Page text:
“The character of the neighborhood will be drastically changed by the proposed development. Haverford Properties is seeking to double the number of homes within our small community. Our current neighborhood contains 35 acres and 64 homes, approximately two homes per acre. The developers plan to build 50 homes will result in 114 homes, for over three homes per acre….Meanwhile, the developer, Charles Houder, with Haverford Properties Inc., declined comment, saying that he wants to meet with the neighbors first.

Is dear Dodo turning in her grave yet? Do we think the esteemed and philanthropic Dodo would have wanted this for her beloved home?  I mean isn’t the family raking in the cash already? They made what, like $9 million off of the sale of the Newport, Rhode Island property in 2018 according to Town & Country Magazine:

“Judge Judy” Scheindlin and husband Jerry have made the move to Newport, Rhode Island, with the purchase of a $9 million mansion. The iconic home, known as the ‘Bird House” and previously owned by Campbell Soup heiress Dorrance “Dodo” Hamilton, sits atop one of the highest points in all of Newport

And then there were the auctions of antiques and stuff, right? There was one at Bunch in Chadds Ford I remember. And the millions from the auctions held by Freeman’s right? (One was written up in the Philadelphia Inquirer, and Freeman’s also auctioned off some of her very spectacular jewelry, didn’t they? (Forbes even mentioned the jewelry, and Philadelphia Magazine had an article too at the time.)

In 2008 Philadelphia Magazine wrote an article on Mrs. Hamilton:

The Last Great Lady
Campbell Soup heiress Dorrance “Dodo” Hamilton has enjoyed a life of wealth and glamour: a debutante coming-out splashed in the “New York Times”, summers in Newport, and years as the face (and hat!) of the Main Line. In the waning days of Philly high society, we need “Mrs. H.” more than ever.

by AMY KORMAN· 10/21/2008, 10:02 a.m.

Matt Hamilton already knew that his mother was one of your more independent billionaire heiresses…. (When you’re a billionairess, people call you “Mrs.”) With her elegant suits and trademark wide-brimmed hats, she might look the part of the classic old-school socialite, but Dorrance Hill Hamilton (“Dodo” was a nickname inherited from her mother) puts her own stamp on everything she does. This past summer, her clan joined her in Newport, Rhode Island, to celebrate her 80th birthday at a full-on ball at the Newport Country Club — just around the corner from her summer estate, a splendid 1901 mansion called Wildacre — that featured, among other things, face-painting and an ice sculpture in the shape of a dodo bird. Along with her blue satin dress and emeralds, the guest of honor wore a tiny red hat in the shape of a birthday cake….Dorrance Hamilton was born to the role of socialite, of course — she is, famously, the granddaughter of Dr. John T. Dorrance, who invented the condensing process for soup and became the president of the Campbell Soup company in 1914. But while she has led a rarefied life, she is much more invested in carefully distributing her wealth, making sure that the money she bestows so generously is working properly. Recent gifts include $25 million to Thomas Jefferson Hospital; $5 million to the Pennsylvania Academy of the Fine Arts; $5 million to the Kimmel Center; $1 million to the costume collection at the Art Museum’s Perelman Building; and quietly dispersed millions to education causes all over the city, including several parochial schools in West Philly. In essence, she is CEO of what might be called Dorrance Hamilton, Inc., juggling businesses, charities, real estate projects and foundations.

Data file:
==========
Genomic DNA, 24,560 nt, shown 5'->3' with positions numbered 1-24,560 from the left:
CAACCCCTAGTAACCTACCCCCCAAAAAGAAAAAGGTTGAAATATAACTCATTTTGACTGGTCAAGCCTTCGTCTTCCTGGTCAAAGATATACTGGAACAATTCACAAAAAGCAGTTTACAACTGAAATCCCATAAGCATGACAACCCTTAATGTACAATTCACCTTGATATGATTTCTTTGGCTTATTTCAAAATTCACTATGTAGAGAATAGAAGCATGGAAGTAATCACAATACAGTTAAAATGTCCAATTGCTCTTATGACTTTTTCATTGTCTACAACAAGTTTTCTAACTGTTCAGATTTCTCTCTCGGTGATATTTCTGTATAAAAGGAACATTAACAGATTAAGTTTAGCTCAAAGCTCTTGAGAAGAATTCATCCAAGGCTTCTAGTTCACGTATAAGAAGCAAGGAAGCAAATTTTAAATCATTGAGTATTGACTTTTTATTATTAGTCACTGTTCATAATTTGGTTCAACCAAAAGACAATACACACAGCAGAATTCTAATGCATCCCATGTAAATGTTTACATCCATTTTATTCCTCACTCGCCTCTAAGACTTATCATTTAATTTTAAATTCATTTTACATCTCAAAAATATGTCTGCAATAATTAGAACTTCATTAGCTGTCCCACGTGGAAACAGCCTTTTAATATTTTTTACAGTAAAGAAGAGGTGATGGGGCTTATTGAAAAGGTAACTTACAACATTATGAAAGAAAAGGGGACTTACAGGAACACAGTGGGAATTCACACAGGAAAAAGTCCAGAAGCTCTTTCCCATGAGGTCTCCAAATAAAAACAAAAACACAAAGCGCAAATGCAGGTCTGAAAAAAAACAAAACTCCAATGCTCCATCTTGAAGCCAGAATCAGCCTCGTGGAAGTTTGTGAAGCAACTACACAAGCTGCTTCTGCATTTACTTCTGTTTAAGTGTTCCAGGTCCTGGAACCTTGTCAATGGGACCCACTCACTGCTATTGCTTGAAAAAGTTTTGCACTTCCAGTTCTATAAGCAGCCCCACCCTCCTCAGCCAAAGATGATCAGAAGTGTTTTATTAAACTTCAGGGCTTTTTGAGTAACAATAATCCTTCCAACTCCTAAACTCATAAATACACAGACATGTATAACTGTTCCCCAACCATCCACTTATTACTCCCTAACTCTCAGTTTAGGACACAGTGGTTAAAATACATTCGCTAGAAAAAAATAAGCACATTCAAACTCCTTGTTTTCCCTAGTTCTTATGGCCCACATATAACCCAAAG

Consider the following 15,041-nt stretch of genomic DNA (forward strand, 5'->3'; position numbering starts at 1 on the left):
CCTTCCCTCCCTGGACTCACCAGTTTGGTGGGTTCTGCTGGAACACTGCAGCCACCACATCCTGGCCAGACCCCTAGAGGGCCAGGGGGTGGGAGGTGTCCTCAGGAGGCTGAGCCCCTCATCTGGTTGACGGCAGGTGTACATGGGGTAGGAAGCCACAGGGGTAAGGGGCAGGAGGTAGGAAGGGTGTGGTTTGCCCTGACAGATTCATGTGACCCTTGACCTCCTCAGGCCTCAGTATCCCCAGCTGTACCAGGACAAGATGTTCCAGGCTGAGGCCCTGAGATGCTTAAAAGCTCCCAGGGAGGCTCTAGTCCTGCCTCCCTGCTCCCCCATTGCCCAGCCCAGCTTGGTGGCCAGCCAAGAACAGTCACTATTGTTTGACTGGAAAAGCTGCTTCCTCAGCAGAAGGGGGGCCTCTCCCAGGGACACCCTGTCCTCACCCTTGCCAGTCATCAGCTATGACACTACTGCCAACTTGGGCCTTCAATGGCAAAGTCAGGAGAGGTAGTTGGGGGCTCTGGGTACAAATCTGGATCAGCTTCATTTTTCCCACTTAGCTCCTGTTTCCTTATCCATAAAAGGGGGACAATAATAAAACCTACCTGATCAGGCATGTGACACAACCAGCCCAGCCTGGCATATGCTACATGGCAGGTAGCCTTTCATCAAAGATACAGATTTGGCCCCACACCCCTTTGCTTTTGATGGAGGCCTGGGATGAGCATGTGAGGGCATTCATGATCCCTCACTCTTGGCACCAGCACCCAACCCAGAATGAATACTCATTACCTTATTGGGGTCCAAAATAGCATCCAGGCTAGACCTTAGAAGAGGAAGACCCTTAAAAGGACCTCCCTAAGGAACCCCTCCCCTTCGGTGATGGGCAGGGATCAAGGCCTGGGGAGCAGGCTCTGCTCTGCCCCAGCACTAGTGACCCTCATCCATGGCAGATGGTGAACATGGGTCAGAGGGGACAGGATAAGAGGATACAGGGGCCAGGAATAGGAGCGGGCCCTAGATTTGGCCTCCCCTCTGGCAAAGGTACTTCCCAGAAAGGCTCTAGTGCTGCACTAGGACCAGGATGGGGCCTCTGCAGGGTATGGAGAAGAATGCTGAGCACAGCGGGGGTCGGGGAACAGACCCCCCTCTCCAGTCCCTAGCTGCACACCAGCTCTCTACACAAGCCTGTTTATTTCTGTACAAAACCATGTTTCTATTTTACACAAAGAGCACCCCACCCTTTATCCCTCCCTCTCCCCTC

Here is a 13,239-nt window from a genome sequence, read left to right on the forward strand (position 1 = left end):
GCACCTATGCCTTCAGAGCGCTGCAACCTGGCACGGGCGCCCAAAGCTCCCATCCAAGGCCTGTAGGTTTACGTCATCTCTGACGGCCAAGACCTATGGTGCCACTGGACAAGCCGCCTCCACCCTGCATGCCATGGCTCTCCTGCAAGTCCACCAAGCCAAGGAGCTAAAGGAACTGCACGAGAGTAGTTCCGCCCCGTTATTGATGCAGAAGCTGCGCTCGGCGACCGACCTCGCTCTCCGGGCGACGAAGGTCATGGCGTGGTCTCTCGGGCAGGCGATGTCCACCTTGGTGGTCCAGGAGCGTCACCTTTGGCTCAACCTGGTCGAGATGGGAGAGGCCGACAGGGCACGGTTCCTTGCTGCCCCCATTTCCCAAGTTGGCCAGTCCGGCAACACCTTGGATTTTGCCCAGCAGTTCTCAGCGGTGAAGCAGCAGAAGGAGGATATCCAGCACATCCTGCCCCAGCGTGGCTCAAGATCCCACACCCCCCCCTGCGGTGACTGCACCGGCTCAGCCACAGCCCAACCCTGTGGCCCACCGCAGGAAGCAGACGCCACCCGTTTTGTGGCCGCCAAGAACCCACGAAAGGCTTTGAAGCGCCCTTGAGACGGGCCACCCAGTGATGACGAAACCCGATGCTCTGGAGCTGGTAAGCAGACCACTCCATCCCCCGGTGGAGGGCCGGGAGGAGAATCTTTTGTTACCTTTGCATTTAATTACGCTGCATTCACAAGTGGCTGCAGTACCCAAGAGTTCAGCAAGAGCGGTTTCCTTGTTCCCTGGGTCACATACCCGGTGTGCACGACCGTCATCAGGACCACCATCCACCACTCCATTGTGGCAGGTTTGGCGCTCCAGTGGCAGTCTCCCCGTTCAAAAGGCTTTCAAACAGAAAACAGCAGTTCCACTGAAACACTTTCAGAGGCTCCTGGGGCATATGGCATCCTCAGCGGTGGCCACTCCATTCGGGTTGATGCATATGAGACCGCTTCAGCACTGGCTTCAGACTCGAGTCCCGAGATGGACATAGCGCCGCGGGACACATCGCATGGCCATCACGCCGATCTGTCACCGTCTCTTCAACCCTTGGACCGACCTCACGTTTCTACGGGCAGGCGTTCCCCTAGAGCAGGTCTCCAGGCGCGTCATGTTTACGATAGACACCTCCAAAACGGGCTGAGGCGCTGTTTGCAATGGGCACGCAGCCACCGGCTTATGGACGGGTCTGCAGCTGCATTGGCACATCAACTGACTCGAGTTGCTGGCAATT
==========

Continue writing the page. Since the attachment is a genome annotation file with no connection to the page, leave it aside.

So given what the late Mrs. Hamilton was about, would she be about having a cram plan of her estate whose driveway is on Strafford Avenue in Wayne, adjacent to the Eagle Village Shops ? You know where The Little House Shop and Valley Forge Flowers and more are?

This is the furthermost edge of Radnor Township and will also IMHO drastically affect Tredyffrin Residents won’t it? Traffic is already a nightmare there regularly, and what of Radnor Township School District?  This morning I had parents with kids in Radnor schools express serious concerns off the record.  Apparently the schools like many other schools and school districts are bursting at the seams.  More development doesn’t alleviate this issue. Also back there is a mess when it really rains, so what about storm water management?

Here is what Delaware County has about the real estate parcels. The commercial parcel is Eagle Village and all those stores:

 

Whether it’s the by right plan or the one which would require zoning approvals, why is this what they want to do with the property? I get that the heirs probably have their own ideas about what should happen, but is this what Mrs. Hamilton would have wanted?

For example, Mrs. Hamilton was an avid gardener. I have a Clivia plant that I bought decades ago at St. David’s Fair. It had been grown in Mrs. Hamilton’s greenhouses.  I almost lost this plant a few years ago when I accidentally left it out in too much sun.

And do people know here how she restored the famous Frederick Law Olmstead Jr’s Blue Garden in Newport, RI??  She was a fixture literally at the Philadelphia Flower Show for decades.